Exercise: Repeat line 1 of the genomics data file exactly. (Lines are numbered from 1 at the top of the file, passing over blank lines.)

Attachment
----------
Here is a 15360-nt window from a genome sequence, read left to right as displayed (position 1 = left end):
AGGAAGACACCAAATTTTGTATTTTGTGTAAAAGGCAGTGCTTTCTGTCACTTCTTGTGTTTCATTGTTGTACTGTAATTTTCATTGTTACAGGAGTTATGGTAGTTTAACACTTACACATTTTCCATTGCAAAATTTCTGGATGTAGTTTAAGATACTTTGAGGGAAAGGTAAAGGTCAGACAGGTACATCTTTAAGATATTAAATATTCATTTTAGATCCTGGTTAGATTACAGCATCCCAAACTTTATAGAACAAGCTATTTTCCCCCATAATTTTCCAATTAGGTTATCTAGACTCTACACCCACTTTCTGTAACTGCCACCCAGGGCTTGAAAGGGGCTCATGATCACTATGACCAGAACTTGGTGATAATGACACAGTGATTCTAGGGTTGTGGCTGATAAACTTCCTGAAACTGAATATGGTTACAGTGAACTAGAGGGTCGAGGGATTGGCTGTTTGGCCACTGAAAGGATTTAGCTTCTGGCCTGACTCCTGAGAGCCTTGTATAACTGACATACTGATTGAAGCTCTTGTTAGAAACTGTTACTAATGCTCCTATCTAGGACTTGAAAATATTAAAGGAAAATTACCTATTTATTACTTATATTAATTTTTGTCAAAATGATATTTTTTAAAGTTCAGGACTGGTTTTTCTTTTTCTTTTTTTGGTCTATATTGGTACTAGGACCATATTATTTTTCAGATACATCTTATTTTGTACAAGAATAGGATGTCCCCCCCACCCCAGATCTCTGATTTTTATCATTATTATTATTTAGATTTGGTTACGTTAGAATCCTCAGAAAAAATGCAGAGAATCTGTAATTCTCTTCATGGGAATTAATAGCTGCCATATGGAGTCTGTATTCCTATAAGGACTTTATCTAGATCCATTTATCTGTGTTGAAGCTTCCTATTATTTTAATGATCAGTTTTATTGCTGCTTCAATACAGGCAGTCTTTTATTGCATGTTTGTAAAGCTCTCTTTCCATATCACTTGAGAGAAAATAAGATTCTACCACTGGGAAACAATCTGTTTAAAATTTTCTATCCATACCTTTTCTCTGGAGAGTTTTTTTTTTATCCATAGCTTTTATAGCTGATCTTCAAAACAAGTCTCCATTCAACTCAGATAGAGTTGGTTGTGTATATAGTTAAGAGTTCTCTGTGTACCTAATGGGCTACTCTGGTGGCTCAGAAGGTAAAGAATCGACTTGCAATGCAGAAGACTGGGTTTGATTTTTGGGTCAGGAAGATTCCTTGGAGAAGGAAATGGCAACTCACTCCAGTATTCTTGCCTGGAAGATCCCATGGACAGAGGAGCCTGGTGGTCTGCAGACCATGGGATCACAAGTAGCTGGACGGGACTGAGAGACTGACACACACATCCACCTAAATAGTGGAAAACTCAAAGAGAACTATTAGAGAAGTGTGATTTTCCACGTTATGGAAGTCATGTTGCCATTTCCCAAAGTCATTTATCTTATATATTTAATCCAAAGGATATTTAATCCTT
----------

Here is a 15360-nt window from a genome sequence, read left to right as displayed (position 1 = left end):